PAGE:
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This post was originally published on Jan. 28, 2015, and was updated on Feb. 20, 2019.
This content should not be construed as legal or tax advice. Always consult an attorney or tax professional regarding your specific legal or tax situation.
Scam artists love preying on small businesses, but yours doesn’t have to be one of them. Here are the most prevalent tax scams targeting small businesses this tax season.
6 tax scams that target small business owners
Tax season is challenging enough without the added stress of falling prey to one of these tax scams:
- “You owe big — Pay up now!”
- “Here’s your tax transcript. Open up!”
- “We’ve got a refund waiting for you!”
- “Update your file immediately!”
- “I’ll get you a huge refund!”
- “Help natural disaster victims!”
Here’s what you need to know.
1. “You owe big — Pay up now!”
Someone calls your office, says he’s from the IRS, and demands you pay a giant tax bill — immediately. Beware! Why?
The IRS will never call you to demand immediate payment or to discuss tax liability without first mailing you a bill.
This scam also comes via email and other electronic media. Rest assured, the IRS does NOT initiate communication with taxpayers, personal or small business, through unsolicited email, social media or text messages.
The IRS reports that a new variation on this tax scam cropped up in 2018. Scammers spoof the phone number of a real IRS location and then encourage skeptical taxpayers to check the phone number online against the IRS’s real website. They then call back and demand payment.
Other red flags proving they’re phony? If they ask for your credit card number or personal information, demand a specific type of payment, or threaten to call law enforcement, they’re vicious scammers on the hunt.
2. “Here’s your tax transcript. Open up!”
The IRS recently warned of phishers who target small businesses with an unsolicited email claiming to be a tax transcript.
The aim of the Emotet malware is to convince an employee inside an organization to open an infected file, which then spreads throughout the company’s network.
Watch out for an email claiming to be from “IRS Online” and a subject line using some variation of the term “tax transcript.”
Again, the IRS will never contact you through email, or send sensitive information such as tax transcripts via email, so advise everyone on your network to report this email as a phishing attempt.
3. “We’ve got a refund waiting for you!”
Who doesn’t want to hear that extra money is coming their way? Be careful.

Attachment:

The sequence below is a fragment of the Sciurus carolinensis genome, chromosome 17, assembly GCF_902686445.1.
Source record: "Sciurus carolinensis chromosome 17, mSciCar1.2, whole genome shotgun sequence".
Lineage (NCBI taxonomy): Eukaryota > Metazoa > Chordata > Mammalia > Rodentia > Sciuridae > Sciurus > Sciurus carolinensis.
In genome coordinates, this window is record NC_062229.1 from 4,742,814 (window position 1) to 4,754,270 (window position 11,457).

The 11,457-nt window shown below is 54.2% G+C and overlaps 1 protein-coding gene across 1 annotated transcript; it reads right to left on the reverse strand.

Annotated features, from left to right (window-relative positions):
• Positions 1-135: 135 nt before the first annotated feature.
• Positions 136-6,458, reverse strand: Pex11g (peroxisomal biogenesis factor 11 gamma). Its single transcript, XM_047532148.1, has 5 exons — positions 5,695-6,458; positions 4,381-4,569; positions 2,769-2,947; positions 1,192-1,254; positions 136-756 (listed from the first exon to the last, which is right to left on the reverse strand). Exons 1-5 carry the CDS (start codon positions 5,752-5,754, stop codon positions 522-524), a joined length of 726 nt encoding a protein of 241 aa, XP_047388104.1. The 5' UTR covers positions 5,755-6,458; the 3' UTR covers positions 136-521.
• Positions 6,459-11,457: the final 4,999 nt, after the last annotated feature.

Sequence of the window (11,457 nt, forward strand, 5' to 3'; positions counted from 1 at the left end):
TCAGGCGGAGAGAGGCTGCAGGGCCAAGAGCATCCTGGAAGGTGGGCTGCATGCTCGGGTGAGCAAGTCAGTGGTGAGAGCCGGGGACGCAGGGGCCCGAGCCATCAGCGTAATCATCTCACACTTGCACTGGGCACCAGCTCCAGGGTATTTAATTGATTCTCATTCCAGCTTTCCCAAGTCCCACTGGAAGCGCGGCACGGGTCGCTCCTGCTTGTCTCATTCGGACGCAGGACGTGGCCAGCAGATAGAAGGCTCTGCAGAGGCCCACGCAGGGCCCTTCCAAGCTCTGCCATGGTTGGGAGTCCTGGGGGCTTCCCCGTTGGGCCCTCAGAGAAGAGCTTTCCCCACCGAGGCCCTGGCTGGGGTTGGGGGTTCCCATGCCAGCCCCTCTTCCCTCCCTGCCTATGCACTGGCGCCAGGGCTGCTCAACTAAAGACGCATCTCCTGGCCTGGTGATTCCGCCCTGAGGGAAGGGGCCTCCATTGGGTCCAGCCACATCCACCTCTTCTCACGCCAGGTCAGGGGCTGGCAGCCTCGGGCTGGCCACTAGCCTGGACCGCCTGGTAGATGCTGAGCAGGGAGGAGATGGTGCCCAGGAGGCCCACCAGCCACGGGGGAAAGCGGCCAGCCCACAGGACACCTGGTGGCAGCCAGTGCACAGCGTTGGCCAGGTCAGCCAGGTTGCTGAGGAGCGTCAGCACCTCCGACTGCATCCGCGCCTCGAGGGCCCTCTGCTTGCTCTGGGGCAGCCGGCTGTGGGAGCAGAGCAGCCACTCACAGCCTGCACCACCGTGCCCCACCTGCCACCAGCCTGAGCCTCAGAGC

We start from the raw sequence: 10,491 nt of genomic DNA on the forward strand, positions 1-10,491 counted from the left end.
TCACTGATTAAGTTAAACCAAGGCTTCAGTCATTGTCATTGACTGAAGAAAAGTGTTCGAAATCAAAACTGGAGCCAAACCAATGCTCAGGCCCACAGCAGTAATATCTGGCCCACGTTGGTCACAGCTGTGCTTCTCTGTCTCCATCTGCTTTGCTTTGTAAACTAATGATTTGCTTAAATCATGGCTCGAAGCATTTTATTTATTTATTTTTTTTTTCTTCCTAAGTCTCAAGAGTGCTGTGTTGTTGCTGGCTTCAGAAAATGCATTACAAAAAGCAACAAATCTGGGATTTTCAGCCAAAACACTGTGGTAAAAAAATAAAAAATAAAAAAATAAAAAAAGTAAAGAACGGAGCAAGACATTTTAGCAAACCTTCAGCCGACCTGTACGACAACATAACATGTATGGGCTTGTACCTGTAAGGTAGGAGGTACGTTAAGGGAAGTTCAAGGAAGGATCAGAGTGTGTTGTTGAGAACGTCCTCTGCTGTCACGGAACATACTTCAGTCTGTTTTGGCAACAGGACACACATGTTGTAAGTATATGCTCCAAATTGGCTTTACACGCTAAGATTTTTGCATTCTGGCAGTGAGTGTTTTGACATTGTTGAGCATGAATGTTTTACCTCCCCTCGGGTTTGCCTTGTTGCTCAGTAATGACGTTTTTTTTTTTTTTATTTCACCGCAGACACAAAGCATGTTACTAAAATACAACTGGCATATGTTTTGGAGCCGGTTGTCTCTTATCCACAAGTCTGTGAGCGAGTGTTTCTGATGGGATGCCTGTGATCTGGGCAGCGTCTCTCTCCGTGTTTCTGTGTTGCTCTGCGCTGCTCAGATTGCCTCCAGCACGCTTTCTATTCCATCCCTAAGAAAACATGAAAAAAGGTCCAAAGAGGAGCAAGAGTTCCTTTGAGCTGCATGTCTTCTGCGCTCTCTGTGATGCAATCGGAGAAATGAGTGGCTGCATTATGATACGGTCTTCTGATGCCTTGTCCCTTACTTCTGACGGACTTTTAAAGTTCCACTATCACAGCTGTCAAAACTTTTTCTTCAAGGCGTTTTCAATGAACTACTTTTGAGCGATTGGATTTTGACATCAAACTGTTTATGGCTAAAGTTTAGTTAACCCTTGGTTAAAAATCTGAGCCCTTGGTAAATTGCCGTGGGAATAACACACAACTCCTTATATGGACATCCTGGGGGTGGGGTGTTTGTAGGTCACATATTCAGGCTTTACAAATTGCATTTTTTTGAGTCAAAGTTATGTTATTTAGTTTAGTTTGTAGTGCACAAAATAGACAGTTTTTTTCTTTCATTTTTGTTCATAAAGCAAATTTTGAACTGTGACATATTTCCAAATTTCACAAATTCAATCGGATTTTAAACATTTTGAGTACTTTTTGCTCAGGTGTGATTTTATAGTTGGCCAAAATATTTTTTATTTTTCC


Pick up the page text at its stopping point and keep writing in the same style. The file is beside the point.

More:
The old adage — If it’s too good to be true, it probably is — holds merit in this case. Contact the IRS and your accountant to verify the claim or, more likely, report the scam.
4. “Update your file immediately!”
A professional looking email says your small business needs to update its “file” with the IRS. It looks legit — the logo, the font and the web address all seem aboveboard.
This form of identity fraud can cost you big. Call the IRS before handing over any information.
5. “I’ll get you a HUGE refund!”
Everyone wants to pay as little as possible at tax time, and a quality accountant can prove invaluable. But not every tax pro has your best interests at heart. And no matter what, you are responsible for your taxes — not your tax preparer, even if he or she proves to be the scum of the earth.
Always read the return before you sign it, and no matter what, never sign a blank return.
Be wary of any tax pro guaranteeing a huge refund, and insure your tax pro has a “Preparer Tax Identification Number.”
Also, don’t do business with someone who gets paid based on a percentage of your return or who completes your return without asking for your paperwork.
6. “Help natural disaster victims.”
Donations to charitable organizations helping natural disaster victims are wonderful. Donations to fake charities are not.
Scammers can create a fake charity complete with letterhead and a website in minutes flat! This scam is particularly common in the wake of a natural disaster when emotions are high and the need is great.
The IRS warns that this scam has been especially prevalent this past year.
Spot fake charities by checking their names against the IRS-approved list. Be alert to charities whose names are similar to reputable organizations, and never supply your Social Security number or EIN.
Knowledge is power
Common sense goes a long way, but knowledge is power. If you receive a suspicious email purported to be from the IRS, forward it to firstname.lastname@example.org. If you’re still in doubt, consult the IRS — no question is too small when it comes to protecting your small business.